Company A, based out of an emerging market country, borrowed debt denominated in US Dollars for a total sum of $1 million. At the time that the borrowing decision was made, the USD traded at a rate of 1:50 where US$1 could buy 50 of the equivalent local currency. Assuming that the debt had a 8% coupon paid annually, investors were paid back US$80,000 every year. This translated into 4 million of the local currency (converted at US$1 to 50 of the local currency).
A year later, the US Dollar has now appreciated such that US$1 can now buy 60 of the equivalent local currency. Assuming the same coupon rate as before, investors are still paid back US$80,000 every year. However, for the company that generates their revenues in local currency, the stronger US Dollar means that they spend a local currency equivalent of 4.8 million in annual interest costs (compared to 4 million previously). As such, their corporate earnings in the second year are lower by 800,000 compared to the first. Lower earnings then get reflected in the valuations that the company commands on the market accordingly.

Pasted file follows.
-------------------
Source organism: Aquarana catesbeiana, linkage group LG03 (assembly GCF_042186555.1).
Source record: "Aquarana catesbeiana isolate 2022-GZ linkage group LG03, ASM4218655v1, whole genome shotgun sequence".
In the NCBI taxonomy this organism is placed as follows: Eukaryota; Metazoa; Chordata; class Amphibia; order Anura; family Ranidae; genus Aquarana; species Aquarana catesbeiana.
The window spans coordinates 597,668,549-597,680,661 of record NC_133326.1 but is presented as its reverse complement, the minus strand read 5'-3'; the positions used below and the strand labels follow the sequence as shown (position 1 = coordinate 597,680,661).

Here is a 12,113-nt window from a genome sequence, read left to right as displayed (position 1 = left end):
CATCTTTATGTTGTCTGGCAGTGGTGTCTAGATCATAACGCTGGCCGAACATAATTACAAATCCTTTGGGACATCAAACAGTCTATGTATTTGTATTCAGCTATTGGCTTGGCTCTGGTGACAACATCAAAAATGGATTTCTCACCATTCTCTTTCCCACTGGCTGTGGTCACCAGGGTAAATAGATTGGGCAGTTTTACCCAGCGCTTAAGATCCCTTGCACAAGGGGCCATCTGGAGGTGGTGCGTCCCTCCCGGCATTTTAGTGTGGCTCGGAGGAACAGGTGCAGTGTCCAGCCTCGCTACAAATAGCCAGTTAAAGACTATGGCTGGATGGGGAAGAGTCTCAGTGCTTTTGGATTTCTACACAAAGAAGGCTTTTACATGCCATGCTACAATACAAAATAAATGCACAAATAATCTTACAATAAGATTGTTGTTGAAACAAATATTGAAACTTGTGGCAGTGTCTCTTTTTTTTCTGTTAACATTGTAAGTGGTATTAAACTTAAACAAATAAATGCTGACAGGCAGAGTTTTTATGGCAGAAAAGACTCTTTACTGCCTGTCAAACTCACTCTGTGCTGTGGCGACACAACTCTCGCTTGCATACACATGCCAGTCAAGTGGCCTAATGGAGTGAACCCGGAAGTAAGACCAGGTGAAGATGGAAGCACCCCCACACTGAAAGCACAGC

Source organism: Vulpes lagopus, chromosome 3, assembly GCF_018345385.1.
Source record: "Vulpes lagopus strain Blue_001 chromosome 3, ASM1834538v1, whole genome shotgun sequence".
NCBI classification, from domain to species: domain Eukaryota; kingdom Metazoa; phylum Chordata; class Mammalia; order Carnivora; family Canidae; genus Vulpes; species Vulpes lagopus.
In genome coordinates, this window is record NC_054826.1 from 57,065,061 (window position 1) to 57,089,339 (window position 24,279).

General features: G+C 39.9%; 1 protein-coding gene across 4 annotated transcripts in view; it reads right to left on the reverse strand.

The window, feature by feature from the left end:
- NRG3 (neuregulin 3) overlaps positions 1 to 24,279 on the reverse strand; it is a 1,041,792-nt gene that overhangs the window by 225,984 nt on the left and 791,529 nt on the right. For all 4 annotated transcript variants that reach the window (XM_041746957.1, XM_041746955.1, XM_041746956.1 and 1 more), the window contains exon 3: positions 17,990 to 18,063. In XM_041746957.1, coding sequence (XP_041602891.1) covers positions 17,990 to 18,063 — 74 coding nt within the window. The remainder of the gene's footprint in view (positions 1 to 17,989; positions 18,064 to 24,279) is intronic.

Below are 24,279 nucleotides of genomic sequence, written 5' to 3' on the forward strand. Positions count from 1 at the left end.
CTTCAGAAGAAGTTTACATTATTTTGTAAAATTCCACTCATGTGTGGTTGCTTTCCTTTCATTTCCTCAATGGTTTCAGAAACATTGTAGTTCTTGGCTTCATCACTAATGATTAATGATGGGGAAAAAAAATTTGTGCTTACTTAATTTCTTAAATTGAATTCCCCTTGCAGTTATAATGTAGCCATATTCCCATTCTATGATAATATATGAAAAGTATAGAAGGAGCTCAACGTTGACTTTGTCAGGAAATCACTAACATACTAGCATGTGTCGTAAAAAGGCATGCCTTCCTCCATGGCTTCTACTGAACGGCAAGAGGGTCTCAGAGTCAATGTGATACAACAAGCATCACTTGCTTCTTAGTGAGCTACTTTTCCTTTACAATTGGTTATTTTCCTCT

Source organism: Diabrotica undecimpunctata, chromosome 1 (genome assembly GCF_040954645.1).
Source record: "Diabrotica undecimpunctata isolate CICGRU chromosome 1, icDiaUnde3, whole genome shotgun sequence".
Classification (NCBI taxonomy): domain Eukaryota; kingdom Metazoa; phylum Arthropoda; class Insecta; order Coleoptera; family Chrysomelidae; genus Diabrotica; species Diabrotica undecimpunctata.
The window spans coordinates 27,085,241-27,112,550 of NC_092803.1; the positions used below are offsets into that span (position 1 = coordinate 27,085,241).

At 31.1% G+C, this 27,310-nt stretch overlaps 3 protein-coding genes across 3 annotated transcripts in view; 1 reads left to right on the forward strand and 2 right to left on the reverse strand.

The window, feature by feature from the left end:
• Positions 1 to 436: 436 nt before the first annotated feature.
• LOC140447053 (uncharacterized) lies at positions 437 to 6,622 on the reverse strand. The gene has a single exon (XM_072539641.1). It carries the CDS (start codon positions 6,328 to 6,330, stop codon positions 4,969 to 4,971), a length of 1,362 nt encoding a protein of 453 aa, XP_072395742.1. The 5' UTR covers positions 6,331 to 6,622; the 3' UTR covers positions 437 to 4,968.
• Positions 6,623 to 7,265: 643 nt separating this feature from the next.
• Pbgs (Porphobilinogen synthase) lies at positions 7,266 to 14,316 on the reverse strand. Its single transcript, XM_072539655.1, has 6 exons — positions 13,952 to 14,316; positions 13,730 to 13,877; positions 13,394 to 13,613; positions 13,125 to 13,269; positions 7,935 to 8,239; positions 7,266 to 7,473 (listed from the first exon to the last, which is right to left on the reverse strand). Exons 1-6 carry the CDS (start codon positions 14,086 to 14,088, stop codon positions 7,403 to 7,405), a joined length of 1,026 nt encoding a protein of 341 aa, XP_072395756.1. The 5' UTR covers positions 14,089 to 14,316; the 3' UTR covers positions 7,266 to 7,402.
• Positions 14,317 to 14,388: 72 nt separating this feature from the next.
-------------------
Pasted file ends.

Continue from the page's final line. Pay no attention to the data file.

Countries in developing economies tend to have a greater reliance on inbound capital flows that can fund the deficits they incur in their current or fiscal accounts. In the event that interest rates are pushed higher by the Federal Reserve in the US, yields on assets like American stocks and bonds would rise as well. At that point, investors would start to re-allocate their capital away from emerging market economies towards US assets to earn the higher returns on offer. As the supply of capital diminishes, asset performance in emerging markets tends to decline as well.